Sharyl Attkisson says science-based websites are astroturfers

Once upon a time, I was told of an article published on the website of “journalist” Sharyl Attkisson where she accused a lot of people of being astroturfers, including this old snarky feathered dinosaur. Now I admit to not being up-to-date on every cultural term that flows through the internet every day (who could?), but I had to find out more.

Well, what is an astroturfer? Supposedly, it’s a pejorative term that describes a fake grassroots effort. Astroturf is fake grass, so that’s its roots (pun intended).

I’m not really sure of the logic of placing science writers and evidence-based websites into the “astroturf” category, but she does it. It’s like the Big Lie, I guess if she keeps repeating it, people will think it’s true.

Of course, let’s not forget that if we’re going to accuse any person or group of being astroturfers, we should straightaway look at anti-vaccine groups led by Del Bigtree and Robert F. Kennedy Jr. I mean they are the epitome of astroturfers. To quote Inigo Montoya, “You keep using that word. I do not think it means what you think it means.”

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Vaccine deniers think the murder of Alex Spourdalakis is acceptable

Alex Spourdalakis

I do not want to be that guy that invents a conspiracy, because I am not that guy. But as the tin-foil hat crowd are known to proclaim, “just connect the dots.” Well, I will reluctantly follow their advice and connect the dots. And it’s going to be hard to not feel nauseous as we do follow those mysterious dots regarding the murder of Alex Spourdalakis.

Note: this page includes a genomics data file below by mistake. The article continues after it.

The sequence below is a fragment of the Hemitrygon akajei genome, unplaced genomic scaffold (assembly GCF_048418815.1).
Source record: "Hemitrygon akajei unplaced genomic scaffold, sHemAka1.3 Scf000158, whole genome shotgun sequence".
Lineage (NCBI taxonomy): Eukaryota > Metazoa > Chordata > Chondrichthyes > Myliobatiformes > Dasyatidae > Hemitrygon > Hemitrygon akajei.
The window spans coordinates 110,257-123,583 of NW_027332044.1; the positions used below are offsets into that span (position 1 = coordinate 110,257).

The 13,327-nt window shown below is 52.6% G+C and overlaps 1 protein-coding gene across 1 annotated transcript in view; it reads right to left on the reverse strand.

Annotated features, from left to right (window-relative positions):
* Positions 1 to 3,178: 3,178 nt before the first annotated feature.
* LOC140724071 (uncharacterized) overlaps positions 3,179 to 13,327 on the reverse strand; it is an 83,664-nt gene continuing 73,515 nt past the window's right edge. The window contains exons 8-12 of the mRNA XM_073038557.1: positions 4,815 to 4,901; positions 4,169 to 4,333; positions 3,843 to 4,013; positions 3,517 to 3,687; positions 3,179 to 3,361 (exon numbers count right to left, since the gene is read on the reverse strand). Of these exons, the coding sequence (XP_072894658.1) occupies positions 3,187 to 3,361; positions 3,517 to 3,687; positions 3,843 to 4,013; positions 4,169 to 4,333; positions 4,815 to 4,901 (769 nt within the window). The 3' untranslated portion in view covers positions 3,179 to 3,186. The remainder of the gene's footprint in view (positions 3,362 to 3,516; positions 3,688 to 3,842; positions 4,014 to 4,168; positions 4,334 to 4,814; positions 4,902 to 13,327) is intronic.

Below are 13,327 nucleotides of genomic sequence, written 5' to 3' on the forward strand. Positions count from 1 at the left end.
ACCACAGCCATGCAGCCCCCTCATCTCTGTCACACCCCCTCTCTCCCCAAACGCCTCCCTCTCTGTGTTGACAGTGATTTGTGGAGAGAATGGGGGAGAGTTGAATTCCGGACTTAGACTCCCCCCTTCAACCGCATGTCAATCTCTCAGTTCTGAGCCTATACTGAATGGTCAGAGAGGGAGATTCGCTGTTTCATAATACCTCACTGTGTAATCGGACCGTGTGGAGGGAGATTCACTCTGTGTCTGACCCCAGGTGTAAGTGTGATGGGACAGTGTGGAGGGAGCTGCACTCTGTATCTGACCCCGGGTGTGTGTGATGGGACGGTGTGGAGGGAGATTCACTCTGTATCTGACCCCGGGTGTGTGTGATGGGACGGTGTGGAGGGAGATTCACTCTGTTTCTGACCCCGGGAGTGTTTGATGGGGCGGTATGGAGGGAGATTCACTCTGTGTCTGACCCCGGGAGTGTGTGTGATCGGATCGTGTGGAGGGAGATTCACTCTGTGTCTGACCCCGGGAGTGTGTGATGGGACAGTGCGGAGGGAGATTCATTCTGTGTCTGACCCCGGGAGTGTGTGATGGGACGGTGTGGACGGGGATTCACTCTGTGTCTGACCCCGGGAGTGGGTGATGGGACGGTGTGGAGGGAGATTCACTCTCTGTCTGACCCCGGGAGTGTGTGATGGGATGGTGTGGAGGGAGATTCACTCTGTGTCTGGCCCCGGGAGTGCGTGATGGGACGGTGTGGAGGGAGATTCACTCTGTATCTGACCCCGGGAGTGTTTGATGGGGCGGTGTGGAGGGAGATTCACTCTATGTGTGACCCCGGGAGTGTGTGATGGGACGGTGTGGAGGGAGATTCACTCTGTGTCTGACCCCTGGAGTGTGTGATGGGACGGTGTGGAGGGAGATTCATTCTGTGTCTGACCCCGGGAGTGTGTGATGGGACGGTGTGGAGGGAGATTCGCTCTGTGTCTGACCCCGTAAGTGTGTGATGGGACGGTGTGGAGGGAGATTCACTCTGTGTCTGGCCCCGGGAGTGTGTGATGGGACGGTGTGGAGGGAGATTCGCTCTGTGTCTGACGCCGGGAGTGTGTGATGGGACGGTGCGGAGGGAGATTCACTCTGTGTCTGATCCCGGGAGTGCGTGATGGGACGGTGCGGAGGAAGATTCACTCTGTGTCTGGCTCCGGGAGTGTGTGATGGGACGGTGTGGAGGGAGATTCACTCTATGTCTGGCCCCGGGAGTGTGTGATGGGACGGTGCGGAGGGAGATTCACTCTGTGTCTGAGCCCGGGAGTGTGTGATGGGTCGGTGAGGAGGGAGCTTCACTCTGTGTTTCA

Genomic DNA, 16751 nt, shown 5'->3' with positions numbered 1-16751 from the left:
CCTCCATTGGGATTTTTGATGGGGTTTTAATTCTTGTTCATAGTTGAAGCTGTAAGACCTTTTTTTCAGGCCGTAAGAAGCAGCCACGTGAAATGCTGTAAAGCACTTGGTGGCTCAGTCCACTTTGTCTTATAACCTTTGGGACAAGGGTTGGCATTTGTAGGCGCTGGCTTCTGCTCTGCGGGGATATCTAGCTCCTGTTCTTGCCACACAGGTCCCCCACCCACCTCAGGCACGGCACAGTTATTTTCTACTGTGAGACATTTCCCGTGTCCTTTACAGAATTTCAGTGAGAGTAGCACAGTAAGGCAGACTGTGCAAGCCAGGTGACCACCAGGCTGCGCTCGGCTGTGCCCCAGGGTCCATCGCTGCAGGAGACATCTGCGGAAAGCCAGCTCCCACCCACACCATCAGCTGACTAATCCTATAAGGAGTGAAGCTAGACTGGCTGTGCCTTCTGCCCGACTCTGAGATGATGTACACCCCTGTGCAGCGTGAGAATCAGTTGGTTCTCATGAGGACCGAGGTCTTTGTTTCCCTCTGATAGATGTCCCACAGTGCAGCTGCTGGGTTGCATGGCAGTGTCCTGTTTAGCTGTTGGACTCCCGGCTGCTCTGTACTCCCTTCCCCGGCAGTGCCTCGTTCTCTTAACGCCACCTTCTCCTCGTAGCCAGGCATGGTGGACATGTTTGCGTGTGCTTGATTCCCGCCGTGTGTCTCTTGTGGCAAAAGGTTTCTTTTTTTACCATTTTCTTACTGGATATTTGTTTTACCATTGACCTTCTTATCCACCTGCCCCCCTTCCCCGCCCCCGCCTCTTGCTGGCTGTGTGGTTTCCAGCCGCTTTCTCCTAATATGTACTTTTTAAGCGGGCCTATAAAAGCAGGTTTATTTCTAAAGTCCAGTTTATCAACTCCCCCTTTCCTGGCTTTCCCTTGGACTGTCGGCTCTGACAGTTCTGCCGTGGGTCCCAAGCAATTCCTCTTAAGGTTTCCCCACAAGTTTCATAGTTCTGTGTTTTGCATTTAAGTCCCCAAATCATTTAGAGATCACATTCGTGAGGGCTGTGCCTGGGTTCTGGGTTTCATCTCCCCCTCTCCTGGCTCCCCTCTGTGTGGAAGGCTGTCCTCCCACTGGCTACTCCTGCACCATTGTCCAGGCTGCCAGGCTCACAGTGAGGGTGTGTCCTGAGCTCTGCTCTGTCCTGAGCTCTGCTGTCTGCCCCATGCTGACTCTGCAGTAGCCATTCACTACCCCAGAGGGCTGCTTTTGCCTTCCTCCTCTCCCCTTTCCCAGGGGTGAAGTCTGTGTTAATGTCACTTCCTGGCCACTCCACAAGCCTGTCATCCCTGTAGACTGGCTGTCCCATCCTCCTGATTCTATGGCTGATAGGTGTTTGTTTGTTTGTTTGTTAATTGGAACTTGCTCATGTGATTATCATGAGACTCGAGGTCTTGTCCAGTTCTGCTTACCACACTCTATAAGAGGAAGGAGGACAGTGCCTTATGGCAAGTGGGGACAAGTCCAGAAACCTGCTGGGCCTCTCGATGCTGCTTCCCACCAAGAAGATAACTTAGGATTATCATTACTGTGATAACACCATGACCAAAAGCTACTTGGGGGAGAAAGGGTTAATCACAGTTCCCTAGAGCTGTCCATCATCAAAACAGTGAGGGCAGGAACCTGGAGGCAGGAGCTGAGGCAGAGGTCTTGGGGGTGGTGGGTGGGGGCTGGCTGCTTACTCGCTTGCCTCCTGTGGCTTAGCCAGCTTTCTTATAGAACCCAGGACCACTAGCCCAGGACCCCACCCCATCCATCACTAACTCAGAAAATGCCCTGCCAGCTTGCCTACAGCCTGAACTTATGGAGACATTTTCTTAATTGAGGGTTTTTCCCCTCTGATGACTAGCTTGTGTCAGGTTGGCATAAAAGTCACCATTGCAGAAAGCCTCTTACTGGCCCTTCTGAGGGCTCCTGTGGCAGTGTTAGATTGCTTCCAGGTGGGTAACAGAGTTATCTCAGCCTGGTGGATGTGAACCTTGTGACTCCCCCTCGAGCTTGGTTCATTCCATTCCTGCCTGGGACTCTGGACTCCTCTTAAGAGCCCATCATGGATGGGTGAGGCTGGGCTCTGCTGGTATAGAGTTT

Sharyl Attkisson, a 15 year veteran news reporter for CBS, has been a shill for the antivaccine groups who think that vaccines cause autism (for which there isn’t one femtogram of evidence). She has penned a report that linked vaccines to autism because of DNA transfer from the vaccines to human cells, exhibiting all of the disreputable “false balance” type of reporting that seems to be commonplace in scientific journalism (and she is not even close to being scientific).

In that article, she claimed that human DNA in vaccines may incorporate themselves into human genes, express themselves, causing autism. This was based on research published by Helen Ratajczak in a low impact factor journal (63rd out of 85 journals in the field). Wow.

Dr. Ratajczak and her best buddy, Attkisson, seem to have no clue how hard it is to incorporate foreign DNA into the human genome. And they seemed to believe, with no evidence whatsoever, that the same exact DNA sequence exists is in all vaccines, and it somehow all incorporates that DNA sequence over and over through all of human cells. If it were this easy, gene therapy would be the hottest disease-fighting tool on the planet, because just get some healthy DNA, inject it into someone who has Parkinson’s disease or multiple sclerosis, voila, we’re done. Doctors and Big Pharma could sit in their big chairs, light up cigars, and celebrate how easy it is. Apparently, some other researchers thought this was bad science.

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